“Never been there myself. Have a good evening.”
Bruton is about 120 miles southwest of central London. The tower about which we had asked the young man is square in plan, is built of neatly cut limestone blocks, has three layers of windows, and looks (from below) as if it is missing its roof. The top parts of each of the four walls are triangular, looking as if they were once the side walls of gabled roofs.
The tower that stands in Bruton’s Jubilee Park is known as ‘The Dovecote’. The hill on which it stands rises steeply from the almost level fields of the public park. Birds, mainly pigeons, could be seen perching on the edges of the four gables at the top of the tower. It stands on a square plot 65 square feet in area and is situated on land over 300 feet above sea level, to the south of the centre of Bruton. Although it is tall, I have not been able to discover its height by searching the internet. That it has lost its roof, is recorded.
The tower stands in what was a deer park of about 30 acres established in about 1545-6 by the canons of the long-since demolished nearby Bruton Abbey (whose remains can be seen in the town). The park was later enlarged and surrounded by a wall. In the 18th century, the deer were removed. However, much earlier, in the 16th or, 17th century (actual date is uncertain although some of the timber used in the construction has been dated as being felled between 1554 and 1586), the present tower was built by the Berkly family. They acquired the land after the Dissolution of the Monasteries by Henry VIII. The tower was built to be used as a ‘prospect’ or ‘look out’ tower.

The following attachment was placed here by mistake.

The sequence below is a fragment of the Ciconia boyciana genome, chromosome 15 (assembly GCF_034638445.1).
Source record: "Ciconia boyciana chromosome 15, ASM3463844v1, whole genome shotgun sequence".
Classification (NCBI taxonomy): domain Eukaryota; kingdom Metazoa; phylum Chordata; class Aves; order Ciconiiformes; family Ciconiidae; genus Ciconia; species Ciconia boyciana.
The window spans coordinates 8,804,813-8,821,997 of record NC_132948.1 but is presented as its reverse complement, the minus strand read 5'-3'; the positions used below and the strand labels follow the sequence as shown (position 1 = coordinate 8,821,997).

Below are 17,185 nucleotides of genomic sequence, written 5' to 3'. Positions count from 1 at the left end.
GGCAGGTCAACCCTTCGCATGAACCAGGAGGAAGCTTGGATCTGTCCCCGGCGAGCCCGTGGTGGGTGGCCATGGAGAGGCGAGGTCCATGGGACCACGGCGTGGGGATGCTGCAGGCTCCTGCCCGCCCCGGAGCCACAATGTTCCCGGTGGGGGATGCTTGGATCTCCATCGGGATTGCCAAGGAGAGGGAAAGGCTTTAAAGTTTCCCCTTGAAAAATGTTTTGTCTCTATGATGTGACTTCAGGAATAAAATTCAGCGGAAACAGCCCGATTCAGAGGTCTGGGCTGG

In about 1780, or maybe much earlier, the tower was converted to be used as a dovecote. Inside the tower, which we could not enter, there are roosting spaces (nesting boxes) for at least 200 doves. Long ago, pigeons and doves were an important food source. They were reared for their eggs, flesh, and dung. In 1915, the National Trust (‘NT’) acquired the freehold of the tower from Sir Henry Hugh Arthur Hoare (1865-1947). Not only did Sir Henry give his tower to the NT, but also, more importantly, he also donated his family estate with its fabulous landscaped grounds at nearby Stourhead to the same organization in 1946. The Hoare family, about whom I hope to write soon, is also associated with another tower not far from Bruton, the Alfred Tower, which we have visited … but more on this anon.